Clause 2: Amendment of Section 40(3)
Option 6 was approved by all parties, as it neatly broke down each category of individuals. This was important because foreigners had been separated from citizens and permanent residents.

Clause 2: Amendment of Section 40(4)
The parties agreed to approve Option 3. It was pointed out that the enabling clause was added to allow the Minister to specify what type of security there needed to be.

Clause 2: Amendment of Section 40(5)
The parties agreed to approve Option 3, as now amended by the addition of the words "must, immediately upon the sale or provision of the cellphone or SIM card.."

Clause 2: new subsection 40(6)
All parties agreed that Option 3 was the preferred option.

Clause 2: Section 40(7)
The Chairperson indicated that this subsection referred back to the provisions of Section 39 of the principal Act. Option 3 contained a restatement of Section 39, rather than merely referring to it. This restatement was intended specifically to set out the provisions relating to cellphone providers.

All parties agreed to adopt Option 3.

Clause 2: Subsection 40(8)
It was noted that this now contained the duties of a person suspecting that the document was false. The ANC considered that Option 2 was too complex. All parties agreed that Option 1, as the neater option, was preferred.

Clause 2: New subsection 40(9)
This did not contain any options, but did contain the new changes discussed earlier in the meeting.
Adv Joubert noted that he would comment on the provisions during the voting process, but would not oppose this clause. It was approved, with the changes in the wording suggested earlier by the Chairperson.

Clause 3: Amendment of Section 51 (3)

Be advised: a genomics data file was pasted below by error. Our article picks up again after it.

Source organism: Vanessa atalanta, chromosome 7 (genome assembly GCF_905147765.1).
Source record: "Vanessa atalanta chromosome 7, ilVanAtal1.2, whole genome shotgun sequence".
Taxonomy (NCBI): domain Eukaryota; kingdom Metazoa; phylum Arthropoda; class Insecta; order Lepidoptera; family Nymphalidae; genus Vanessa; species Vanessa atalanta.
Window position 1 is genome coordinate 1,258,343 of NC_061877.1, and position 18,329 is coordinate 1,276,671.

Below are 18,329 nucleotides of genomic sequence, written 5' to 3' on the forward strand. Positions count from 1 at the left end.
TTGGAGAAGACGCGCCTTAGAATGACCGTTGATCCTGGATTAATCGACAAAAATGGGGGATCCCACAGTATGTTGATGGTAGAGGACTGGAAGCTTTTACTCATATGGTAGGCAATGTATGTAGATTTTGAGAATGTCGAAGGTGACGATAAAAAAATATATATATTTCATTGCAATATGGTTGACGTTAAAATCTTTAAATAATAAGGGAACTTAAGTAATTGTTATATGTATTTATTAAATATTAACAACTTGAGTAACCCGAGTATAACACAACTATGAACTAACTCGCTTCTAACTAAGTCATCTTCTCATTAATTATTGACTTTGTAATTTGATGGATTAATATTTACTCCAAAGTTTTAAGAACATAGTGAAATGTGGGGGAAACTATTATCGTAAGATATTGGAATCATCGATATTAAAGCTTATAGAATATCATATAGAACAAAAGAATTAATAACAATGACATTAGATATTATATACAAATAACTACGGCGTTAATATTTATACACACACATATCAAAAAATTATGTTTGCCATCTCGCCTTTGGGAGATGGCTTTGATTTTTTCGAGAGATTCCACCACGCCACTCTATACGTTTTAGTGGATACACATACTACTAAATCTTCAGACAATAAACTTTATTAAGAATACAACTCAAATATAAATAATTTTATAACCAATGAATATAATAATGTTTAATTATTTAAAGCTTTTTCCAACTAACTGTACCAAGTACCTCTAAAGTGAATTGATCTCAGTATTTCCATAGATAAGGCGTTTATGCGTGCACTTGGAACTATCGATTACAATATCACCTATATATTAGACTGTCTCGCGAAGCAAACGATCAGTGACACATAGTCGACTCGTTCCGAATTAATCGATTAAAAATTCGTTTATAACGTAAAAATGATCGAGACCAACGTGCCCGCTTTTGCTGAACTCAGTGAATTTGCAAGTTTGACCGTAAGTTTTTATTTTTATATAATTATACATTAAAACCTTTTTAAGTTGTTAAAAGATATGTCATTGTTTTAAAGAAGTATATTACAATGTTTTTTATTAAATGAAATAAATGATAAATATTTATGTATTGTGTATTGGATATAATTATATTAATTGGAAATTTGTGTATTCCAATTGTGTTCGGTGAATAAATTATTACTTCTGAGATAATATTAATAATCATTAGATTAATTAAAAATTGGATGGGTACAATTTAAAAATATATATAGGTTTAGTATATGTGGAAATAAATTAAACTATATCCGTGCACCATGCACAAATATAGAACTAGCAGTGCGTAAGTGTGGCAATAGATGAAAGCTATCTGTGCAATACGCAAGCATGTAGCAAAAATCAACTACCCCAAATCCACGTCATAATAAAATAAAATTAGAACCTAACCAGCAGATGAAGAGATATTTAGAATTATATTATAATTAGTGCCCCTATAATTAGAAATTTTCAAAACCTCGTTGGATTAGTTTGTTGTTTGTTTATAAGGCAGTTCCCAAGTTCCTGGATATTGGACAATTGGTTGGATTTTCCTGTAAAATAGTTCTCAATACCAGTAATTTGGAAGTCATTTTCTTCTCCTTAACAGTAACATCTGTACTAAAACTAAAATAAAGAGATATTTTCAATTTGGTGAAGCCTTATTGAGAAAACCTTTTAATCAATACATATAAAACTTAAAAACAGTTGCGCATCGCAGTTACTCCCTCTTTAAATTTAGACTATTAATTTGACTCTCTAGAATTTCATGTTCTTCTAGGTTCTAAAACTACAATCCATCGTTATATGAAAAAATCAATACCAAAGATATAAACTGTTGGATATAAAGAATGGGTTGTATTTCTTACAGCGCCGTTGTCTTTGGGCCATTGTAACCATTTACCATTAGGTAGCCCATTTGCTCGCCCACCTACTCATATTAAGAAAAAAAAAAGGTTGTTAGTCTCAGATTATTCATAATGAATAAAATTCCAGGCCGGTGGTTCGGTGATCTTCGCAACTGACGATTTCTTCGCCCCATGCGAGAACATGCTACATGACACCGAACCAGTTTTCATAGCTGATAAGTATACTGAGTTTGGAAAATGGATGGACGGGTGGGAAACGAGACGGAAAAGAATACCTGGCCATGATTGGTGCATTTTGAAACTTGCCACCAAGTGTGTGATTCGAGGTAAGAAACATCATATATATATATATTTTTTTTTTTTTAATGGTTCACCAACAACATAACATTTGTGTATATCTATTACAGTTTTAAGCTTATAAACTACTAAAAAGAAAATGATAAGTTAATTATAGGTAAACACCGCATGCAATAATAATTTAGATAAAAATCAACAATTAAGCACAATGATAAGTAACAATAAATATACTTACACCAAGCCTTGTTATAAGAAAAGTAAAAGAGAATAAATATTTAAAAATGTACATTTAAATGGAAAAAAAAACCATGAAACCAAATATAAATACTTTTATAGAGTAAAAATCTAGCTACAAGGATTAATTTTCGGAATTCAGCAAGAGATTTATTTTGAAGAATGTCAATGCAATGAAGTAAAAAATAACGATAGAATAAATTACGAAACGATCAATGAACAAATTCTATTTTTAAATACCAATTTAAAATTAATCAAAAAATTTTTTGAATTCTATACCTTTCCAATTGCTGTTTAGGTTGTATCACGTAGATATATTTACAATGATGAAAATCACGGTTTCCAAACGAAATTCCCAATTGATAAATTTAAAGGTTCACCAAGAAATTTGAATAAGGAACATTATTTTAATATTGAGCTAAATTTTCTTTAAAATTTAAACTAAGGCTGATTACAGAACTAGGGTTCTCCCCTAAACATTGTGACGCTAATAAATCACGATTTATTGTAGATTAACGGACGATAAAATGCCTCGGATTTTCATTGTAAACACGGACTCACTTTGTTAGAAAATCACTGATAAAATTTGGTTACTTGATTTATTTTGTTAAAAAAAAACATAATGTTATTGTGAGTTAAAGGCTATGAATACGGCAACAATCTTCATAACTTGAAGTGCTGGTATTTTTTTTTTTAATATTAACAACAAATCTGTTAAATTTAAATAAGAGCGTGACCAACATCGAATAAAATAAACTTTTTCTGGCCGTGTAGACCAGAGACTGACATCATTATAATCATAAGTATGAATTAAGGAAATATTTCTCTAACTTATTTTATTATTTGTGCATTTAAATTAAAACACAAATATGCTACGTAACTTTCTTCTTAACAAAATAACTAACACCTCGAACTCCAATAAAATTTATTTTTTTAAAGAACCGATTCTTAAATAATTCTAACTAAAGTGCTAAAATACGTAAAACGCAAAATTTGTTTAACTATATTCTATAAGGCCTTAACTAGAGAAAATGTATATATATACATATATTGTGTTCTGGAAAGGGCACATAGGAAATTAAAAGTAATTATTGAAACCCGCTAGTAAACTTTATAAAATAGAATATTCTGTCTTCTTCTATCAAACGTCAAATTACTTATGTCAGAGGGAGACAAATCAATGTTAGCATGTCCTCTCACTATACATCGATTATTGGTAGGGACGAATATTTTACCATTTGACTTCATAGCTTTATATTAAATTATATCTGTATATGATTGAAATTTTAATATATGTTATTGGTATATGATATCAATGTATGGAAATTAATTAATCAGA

The Chairperson indicated that this clause the references to the sanctions, and because there were different contraventions, they were separately referenced. This clause was approved.

Clause 3 : Insertion of Section 51(3A)
This clause was approved.

Clause 4: Amendment of Section 62 (6)

The chairperson noted that the option listed related to  the new Section 62(6)(d), which provided for registration of existing customers within 12 months. The ANC would prefer to use the paragraph marked "OPTION: (d)", listed as the second paragraph (d) on page 24. The DA agreed. The wording as given for Clauses 62(6)(a) to (c) was approved and the Option subparagraph (d) was also approved.

Clause 5: insertion of Sections 62A, 62B, 62C
The Chairperson indicated that the ANC would prefer Option 2 for the new Section 62A on page 25. The differences referred to the consultation with the Ministers.

All parties approved Option 2.

All Members also accepted the new Sections 62B and 62C

Clause 6 : Short title and commencement
All members agreed to both sub-clauses.

Clause 7: Short title and commencement
This was agreed to as stated.

Adv L Joubert stressed that in principle the DA would support the whole piece of legislation but was only concerned about the effect, economically or otherwise, of placing restrictions on the right to use roaming facilities immediately on landing in South Africa. He noted that this was apparently an issue that would be looked at by the cellphone providers, but nonetheless wished to voice his concern. He was not intending to oppose the Bill.

The Chairperson read out the Motion of Desirability.

The Bill was unanimously accepted, with the noting of Adv Joubert's concern.

The Chairperson indicated that normally a Memorandum of Objects would be attached to the Bill. On occasion this had been delegated to the Chairperson.

All Members agreed that the Chairperson would be delegated to approve the Memorandum.

The Chairperson indicated that the Bill would not be debated in the House during this term, but it should be on the first sitting Order Paper for the next term. The Bill would then be referred to the National Council of Provinces, and there might be a come-back on Section 56.

The Chairperson thanked all who had been involved in the drafting and consideration of the Bill.

The meeting was adjourned.